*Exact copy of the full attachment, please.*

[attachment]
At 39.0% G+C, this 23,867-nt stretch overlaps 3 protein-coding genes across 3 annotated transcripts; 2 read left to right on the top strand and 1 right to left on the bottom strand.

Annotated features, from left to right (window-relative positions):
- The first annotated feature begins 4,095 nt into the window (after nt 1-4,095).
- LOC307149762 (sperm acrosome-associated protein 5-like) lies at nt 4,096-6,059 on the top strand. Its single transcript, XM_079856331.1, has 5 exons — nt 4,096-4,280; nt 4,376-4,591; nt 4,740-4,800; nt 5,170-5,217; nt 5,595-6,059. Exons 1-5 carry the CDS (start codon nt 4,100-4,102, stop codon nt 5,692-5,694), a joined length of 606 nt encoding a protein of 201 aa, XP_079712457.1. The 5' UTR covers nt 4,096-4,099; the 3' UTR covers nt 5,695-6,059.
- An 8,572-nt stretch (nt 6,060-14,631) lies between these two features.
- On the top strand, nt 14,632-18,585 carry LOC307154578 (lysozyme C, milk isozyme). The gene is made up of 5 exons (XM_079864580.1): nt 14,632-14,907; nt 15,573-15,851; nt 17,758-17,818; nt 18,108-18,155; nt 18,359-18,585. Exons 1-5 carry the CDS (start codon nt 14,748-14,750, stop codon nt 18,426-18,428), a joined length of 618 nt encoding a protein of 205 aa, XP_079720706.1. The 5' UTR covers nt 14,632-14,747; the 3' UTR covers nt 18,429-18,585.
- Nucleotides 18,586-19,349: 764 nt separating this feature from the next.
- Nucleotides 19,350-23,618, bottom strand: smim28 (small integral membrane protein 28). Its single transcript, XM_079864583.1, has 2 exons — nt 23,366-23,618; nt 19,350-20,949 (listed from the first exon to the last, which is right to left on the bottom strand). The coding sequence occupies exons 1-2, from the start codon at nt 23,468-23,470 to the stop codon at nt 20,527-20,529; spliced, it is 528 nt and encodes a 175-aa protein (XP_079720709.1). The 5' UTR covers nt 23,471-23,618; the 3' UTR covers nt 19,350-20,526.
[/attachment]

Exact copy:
At 39.0% G+C, this 23,867-nt stretch overlaps 3 protein-coding genes across 3 annotated transcripts; 2 read left to right on the top strand and 1 right to left on the bottom strand.

Annotated features, from left to right (window-relative positions):
- The first annotated feature begins 4,095 nt into the window (after nt 1-4,095).
- LOC307149762 (sperm acrosome-associated protein 5-like) lies at nt 4,096-6,059 on the top strand. Its single transcript, XM_079856331.1, has 5 exons — nt 4,096-4,280; nt 4,376-4,591; nt 4,740-4,800; nt 5,170-5,217; nt 5,595-6,059. Exons 1-5 carry the CDS (start codon nt 4,100-4,102, stop codon nt 5,692-5,694), a joined length of 606 nt encoding a protein of 201 aa, XP_079712457.1. The 5' UTR covers nt 4,096-4,099; the 3' UTR covers nt 5,695-6,059.
- An 8,572-nt stretch (nt 6,060-14,631) lies between these two features.
- On the top strand, nt 14,632-18,585 carry LOC307154578 (lysozyme C, milk isozyme). The gene is made up of 5 exons (XM_079864580.1): nt 14,632-14,907; nt 15,573-15,851; nt 17,758-17,818; nt 18,108-18,155; nt 18,359-18,585. Exons 1-5 carry the CDS (start codon nt 14,748-14,750, stop codon nt 18,426-18,428), a joined length of 618 nt encoding a protein of 205 aa, XP_079720706.1. The 5' UTR covers nt 14,632-14,747; the 3' UTR covers nt 18,429-18,585.
- Nucleotides 18,586-19,349: 764 nt separating this feature from the next.
- Nucleotides 19,350-23,618, bottom strand: smim28 (small integral membrane protein 28). Its single transcript, XM_079864583.1, has 2 exons — nt 23,366-23,618; nt 19,350-20,949 (listed from the first exon to the last, which is right to left on the bottom strand). The coding sequence occupies exons 1-2, from the start codon at nt 23,468-23,470 to the stop codon at nt 20,527-20,529; spliced, it is 528 nt and encodes a 175-aa protein (XP_079720709.1). The 5' UTR covers nt 23,471-23,618; the 3' UTR covers nt 19,350-20,526.